Question 1: The average (arithmetic mean) of four numbers is 30, after one of the numbers is removed, the average of the remaining three numbers is 10. What number was removed?

We know that the four original numbers sum to 30*4 = 120. The new equation becomes:

4*30 – x/3 = 10
120 – x/3 = 10
120 – x = 30 (add an x to each side and subtract a 30)
90 = x

# Strategies and Formulas for Tough GRE Sets For some advanced Data Analysis and Probability questions, it will help you achieve better scores to know the logic and formulas behind set theory. Set theory hinges on two concepts: union and intersection. The union of sets is all elements from all sets. The intersection of sets is only those elements common to all sets.

Let’s call our sets A, B, and C, and use a Venn diagram to express their relationship.

If n = intersection and u = union, then we can describe the relationship between the sets thusly:
P(A u B u C) = P(A) + P(B) + P(C) – P(A n B) – P(A n C) – P(B n C) + P(A n B n C)

To find the number of people in exactly one set: P(A) + P(B) + P(C) – 2P(A n B) – 2P(A n C) – 2P(B n C) + 3P(A n B n C)

To find the number of people in exactly two sets: P(A n B) + P(A n C) + P(B n C) – 3P(A n B n C)

To find the number of people in exactly three sets: P(A n B n C)

To find the number of people in two or more sets: P(A n B) + P(A n C) + P(B n C) – 2P(A n B n C)

To find the number of people in at least one set: P(A) + P(B) + P(C) – P(A n B) – P(A n C) – P(B n C) + P(A n B n C)

To find the union of all set: (A + B + C + X + Y + Z + O)

Number of people in exactly one set: (A + B + C)

Number of people in exactly two of the sets: (X + Y + Z)

Number of people in exactly three of the sets: O

Number of people in two or more sets: (X + Y + Z + O)

If you’re like me, and formulas like these sometimes seem complicated and intimidating, let’s look at how making a Venn diagram and applying it to a tough GRE question can provide a little relief!

In 1997, N people graduated from college. If 1/3 of them received a degree in the applied sciences, and, of those, 1/4 graduated from a school in one of six northeastern states, which of the following expressions represents the number of people who graduated from college in 1997 who did not both receive a degree in the applied sciences and graduate from a school in one of six northeastern states?

(A) 11N/12
(B) 7N/12
(C) 5N/12
(D) 6N/7
(E) N/7

The key to understanding this question lies in the last sentence:

…who did not both receive a degree in the applied sciences and graduate from a school in one of six northeastern states?

We have two categories to sum: the people who ONLY received a science degree but NOT from one of the 6 schools, and the people who ONLY went to the 6 schools but did NOT receive a science degree. I made up variables for these categories (x and y).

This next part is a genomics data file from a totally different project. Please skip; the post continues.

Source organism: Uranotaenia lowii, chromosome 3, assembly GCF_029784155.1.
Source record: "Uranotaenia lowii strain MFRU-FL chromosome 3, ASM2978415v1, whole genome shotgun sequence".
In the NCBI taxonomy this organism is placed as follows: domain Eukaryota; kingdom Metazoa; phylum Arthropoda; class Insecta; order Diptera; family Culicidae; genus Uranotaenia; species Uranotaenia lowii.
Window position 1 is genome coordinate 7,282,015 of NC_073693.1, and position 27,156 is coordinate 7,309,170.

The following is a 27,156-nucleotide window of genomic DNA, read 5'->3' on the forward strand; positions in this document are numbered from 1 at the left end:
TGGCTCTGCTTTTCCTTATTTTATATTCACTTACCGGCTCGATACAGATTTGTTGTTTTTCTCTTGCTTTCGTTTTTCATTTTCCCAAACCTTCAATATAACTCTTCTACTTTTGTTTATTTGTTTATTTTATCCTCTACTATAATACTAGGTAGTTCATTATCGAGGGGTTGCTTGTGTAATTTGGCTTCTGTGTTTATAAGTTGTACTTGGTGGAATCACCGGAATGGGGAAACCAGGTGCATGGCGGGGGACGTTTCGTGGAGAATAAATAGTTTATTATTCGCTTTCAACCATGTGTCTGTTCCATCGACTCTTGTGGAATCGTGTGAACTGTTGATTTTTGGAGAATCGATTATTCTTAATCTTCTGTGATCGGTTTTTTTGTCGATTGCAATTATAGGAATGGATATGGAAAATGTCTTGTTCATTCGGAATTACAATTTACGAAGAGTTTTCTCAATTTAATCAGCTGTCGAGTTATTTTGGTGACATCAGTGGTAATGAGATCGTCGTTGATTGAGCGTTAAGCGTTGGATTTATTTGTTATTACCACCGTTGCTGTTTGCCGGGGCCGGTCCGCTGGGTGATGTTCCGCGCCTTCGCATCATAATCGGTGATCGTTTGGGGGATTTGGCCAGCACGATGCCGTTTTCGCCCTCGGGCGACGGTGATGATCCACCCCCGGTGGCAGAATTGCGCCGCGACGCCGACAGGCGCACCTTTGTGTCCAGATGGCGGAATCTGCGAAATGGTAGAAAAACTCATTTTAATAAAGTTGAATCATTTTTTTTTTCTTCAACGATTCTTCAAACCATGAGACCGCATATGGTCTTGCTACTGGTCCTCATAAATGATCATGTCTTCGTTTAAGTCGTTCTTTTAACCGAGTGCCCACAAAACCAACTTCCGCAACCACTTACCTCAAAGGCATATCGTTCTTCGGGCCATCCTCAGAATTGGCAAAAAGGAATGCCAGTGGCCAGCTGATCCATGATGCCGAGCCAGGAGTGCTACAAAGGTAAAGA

If N = 12, there are 4 applied science students, 1 of which is both. That means x = 3. If 4 students are applied science, then 12-4 = 8 are from one of the six states but NOT applied science. y = 8.

3 + 8 = 11

So we are looking for an answer choice that gives us 11 when N = 12; the answer is A.

You aren’t likely to see many questions at this difficulty level on the actual GRE, but if you continue to challenge yourself, the medium GRE sets questions will soon look easy!

# What’s the Triangle Inequality Theorem? Triangle Inequality Theorem is fair game on the SAT, ACT, GRE, or GMAT. It’s often forgotten by test-takers, but when it pops up, you’ll be glad you know it! The theorem essentially states that the third side of a triangle must be between the difference and sum of the other two sides.

For example, if we had a triangle in which two sides were 6 and 9, then the third side must be between 3 (9-6) and 15 (9+6). The third side cannot actually equal 3 or 15, it’s important to remember.

Let’s try a practice question utilizing this math rule!

If two sides of a triangle have lengths 2 and 5, which of the following could be the perimeter of the triangle?

I. 9
II. 15
III. 19

A) None
B) I only
C) II only
D) II and III only
E) I,II and III

If two of the sides are 2 and 5. Then the range of possible values for the third side can be expressed as:

3 < x < 7

Perimeter is the sum of the sides. Let’s choose 3 and 7 as values for the 3rd side (even though we know they are the end-limits only) to create a range for the perimeter.

On the low end:

2 + 5 + 3 = 10

On the upper end:

2 + 5 + 7 = 14

So the perimeter range can be expressed as:

10 < x < 14

The perimeter must be BETWEEN 10 and 14. The answer is (A).

Here’s a link to a lot of great Triangle review topics if you want more Geometry practice: http://www.beatthegmat.com/mba/category/tags/gmat-math/geometry/triangles.

# GRE Quant Question of the Day: Rates! Try this “rates” question on your own!

A hiker walked for two days. On the second day the hiker walked 2 hours longer and at an average speed 1 mile per hour faster than he walked on the first day. If during the two days he walked a total of 64 miles and spent a total of 18 hours walking, what was his average speed on the first day?

(A) 2 mph
(B) 3 mph
(C) 4 mph
(D) 5 mph
(E) 6 mph

First, let’s consider Day 1 and Day 2’s hours.

If x = hours on Day 1, then x + 2 = hours on Day 2. The question said he walked 18 hours total, so we can set up a simple equation:

x + (x + 2) = 18
2x + 2 = 18
2x = 16
x = 8

Therefore he walked 8 hours on Day 1 and 10 hours on Day 2.

We are told he went 1mph FASTER on Day 2. So if Day 1’s mph is y, then Day 2’s mph is y + 1.

Let’s look at the D = R x T formula.

D1 = R1 x T1

D2 = R2 x T2

If we plug in what we know:

D1 = (y) x 8 hrs

D2 = (y + 1) x 10 hrs

We know that D1 + D2 must equal 64, so we can sum the two equations and set them equal to 64.

(y) x 8hrs + (y + 1) x 10hrs = 64

Simplifying…

64 = 8y + 10y + 10

64 = 18y + 10

54 = 18y

3 = y